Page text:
Traffic figures[edit]

The data token from Hellenic Civil Aviation Authority (CAA) [19] until 2016 and from 2017 and later from the official website of the airport.[20]

Year Passengers
Domestic International Total
1994 204.360 621.986 826.346
1995 Increase220.910 Increase669.516 Increase890.426
1996 Increase244.146 Decrease587.106 Decrease831.252
1997 Increase301.471 Increase622.689 Increase924.160
1998 Decrease292.504 Increase676.687 Increase969.191
1999 Increase414.429 Increase816.045 Increase1.230.474
2000 Increase515.093 Increase901.710 Increase1.416.803
2001 Decrease395.864 Increase1.033.118 Increase1.428.982
2002 Decrease331.521 Increase1.053.058 Decrease1.384.579
2003 Increase413.541 Increase1.066.112 Increase1.479.653
2004 Decrease382.224 Decrease1.064.153 Decrease1.446.377
2005 Increase401.141 Increase1.111.628 Increase1.512.769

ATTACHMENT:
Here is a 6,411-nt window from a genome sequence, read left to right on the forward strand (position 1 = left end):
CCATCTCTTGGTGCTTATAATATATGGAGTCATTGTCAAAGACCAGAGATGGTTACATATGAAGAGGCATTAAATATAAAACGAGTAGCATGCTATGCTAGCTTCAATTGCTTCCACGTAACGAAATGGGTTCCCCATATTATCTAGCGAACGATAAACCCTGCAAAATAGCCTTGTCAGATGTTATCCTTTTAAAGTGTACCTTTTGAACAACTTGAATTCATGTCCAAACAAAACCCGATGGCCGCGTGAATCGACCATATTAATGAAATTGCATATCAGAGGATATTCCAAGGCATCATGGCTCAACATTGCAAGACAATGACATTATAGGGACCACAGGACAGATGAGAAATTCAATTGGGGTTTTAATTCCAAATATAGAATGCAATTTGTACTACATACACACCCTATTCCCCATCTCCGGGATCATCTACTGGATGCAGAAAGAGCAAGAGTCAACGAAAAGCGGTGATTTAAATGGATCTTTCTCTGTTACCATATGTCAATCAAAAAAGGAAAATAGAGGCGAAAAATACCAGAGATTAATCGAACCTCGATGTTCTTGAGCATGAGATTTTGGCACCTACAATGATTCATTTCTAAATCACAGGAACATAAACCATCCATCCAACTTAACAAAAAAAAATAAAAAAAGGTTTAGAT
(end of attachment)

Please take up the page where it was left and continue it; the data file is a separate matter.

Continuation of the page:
2006 Increase437.403 Increase1.323.556 Increase1.760.959
2007 Increase514.318 Increase1.368.516 Increase1.882.834
2008 Increase522.658 Decrease1.343.923 Decrease1.866.581
2009 Increase575.687 Decrease1.219.779 Decrease1.795.466
2010 Decrease468.279 Decrease1.186.585 Decrease1.654.864
2011 Decrease449.211 Increase1.325.497 Increase1.774.708
2012 Decrease397.661 Increase1.435.313 Increase1.832.974
2013 Decrease379.280 Increase1.699.577 Increase2.078.857
2014 Increase578.286 Increase1.869.280 Increase2.447.566
2015 Increase827.190 Decrease1.875.093 Increase2.702.283
2016 Increase880.416 Increase2.072.862 Increase2.953.278
2017* Decrease667.400 Increase1.991.778 Increase2.659.178

*2017 figures are for January – September only


The airport can be easily reached by car via the main road network. The city of Chania is about 20 minutes drive away. Other than by car, the facility is linked by airport buses to the city of Chania, from where transfer to other buses is possible. Passengers can also take a taxi to any destination across the island.